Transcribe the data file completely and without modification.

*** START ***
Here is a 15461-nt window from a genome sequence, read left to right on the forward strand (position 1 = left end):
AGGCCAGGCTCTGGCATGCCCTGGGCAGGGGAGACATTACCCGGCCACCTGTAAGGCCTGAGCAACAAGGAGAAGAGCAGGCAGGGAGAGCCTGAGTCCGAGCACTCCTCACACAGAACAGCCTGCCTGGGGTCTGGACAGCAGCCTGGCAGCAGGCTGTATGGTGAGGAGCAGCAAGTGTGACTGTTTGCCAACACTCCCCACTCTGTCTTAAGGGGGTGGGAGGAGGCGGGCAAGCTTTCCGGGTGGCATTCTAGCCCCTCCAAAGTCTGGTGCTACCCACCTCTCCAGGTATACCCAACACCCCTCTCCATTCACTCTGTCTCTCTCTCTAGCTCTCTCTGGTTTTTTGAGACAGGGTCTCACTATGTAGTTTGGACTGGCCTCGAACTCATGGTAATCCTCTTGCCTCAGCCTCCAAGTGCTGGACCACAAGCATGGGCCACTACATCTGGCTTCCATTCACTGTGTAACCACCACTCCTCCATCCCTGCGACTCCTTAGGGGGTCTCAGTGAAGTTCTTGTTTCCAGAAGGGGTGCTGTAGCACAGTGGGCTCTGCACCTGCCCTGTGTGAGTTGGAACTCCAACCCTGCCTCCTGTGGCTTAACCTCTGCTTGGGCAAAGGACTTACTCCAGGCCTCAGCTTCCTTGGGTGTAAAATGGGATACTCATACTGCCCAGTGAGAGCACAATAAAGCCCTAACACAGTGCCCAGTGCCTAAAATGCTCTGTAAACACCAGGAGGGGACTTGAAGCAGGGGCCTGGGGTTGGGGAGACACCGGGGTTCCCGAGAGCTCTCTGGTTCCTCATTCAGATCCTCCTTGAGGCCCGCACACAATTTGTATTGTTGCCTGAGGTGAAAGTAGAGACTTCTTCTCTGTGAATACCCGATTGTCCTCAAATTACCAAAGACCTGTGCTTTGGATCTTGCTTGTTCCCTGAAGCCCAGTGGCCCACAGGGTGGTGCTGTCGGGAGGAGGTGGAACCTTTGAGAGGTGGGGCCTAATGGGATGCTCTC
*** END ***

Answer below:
Here is a 15461-nt window from a genome sequence, read left to right on the forward strand (position 1 = left end):
AGGCCAGGCTCTGGCATGCCCTGGGCAGGGGAGACATTACCCGGCCACCTGTAAGGCCTGAGCAACAAGGAGAAGAGCAGGCAGGGAGAGCCTGAGTCCGAGCACTCCTCACACAGAACAGCCTGCCTGGGGTCTGGACAGCAGCCTGGCAGCAGGCTGTATGGTGAGGAGCAGCAAGTGTGACTGTTTGCCAACACTCCCCACTCTGTCTTAAGGGGGTGGGAGGAGGCGGGCAAGCTTTCCGGGTGGCATTCTAGCCCCTCCAAAGTCTGGTGCTACCCACCTCTCCAGGTATACCCAACACCCCTCTCCATTCACTCTGTCTCTCTCTCTAGCTCTCTCTGGTTTTTTGAGACAGGGTCTCACTATGTAGTTTGGACTGGCCTCGAACTCATGGTAATCCTCTTGCCTCAGCCTCCAAGTGCTGGACCACAAGCATGGGCCACTACATCTGGCTTCCATTCACTGTGTAACCACCACTCCTCCATCCCTGCGACTCCTTAGGGGGTCTCAGTGAAGTTCTTGTTTCCAGAAGGGGTGCTGTAGCACAGTGGGCTCTGCACCTGCCCTGTGTGAGTTGGAACTCCAACCCTGCCTCCTGTGGCTTAACCTCTGCTTGGGCAAAGGACTTACTCCAGGCCTCAGCTTCCTTGGGTGTAAAATGGGATACTCATACTGCCCAGTGAGAGCACAATAAAGCCCTAACACAGTGCCCAGTGCCTAAAATGCTCTGTAAACACCAGGAGGGGACTTGAAGCAGGGGCCTGGGGTTGGGGAGACACCGGGGTTCCCGAGAGCTCTCTGGTTCCTCATTCAGATCCTCCTTGAGGCCCGCACACAATTTGTATTGTTGCCTGAGGTGAAAGTAGAGACTTCTTCTCTGTGAATACCCGATTGTCCTCAAATTACCAAAGACCTGTGCTTTGGATCTTGCTTGTTCCCTGAAGCCCAGTGGCCCACAGGGTGGTGCTGTCGGGAGGAGGTGGAACCTTTGAGAGGTGGGGCCTAATGGGATGCTCTC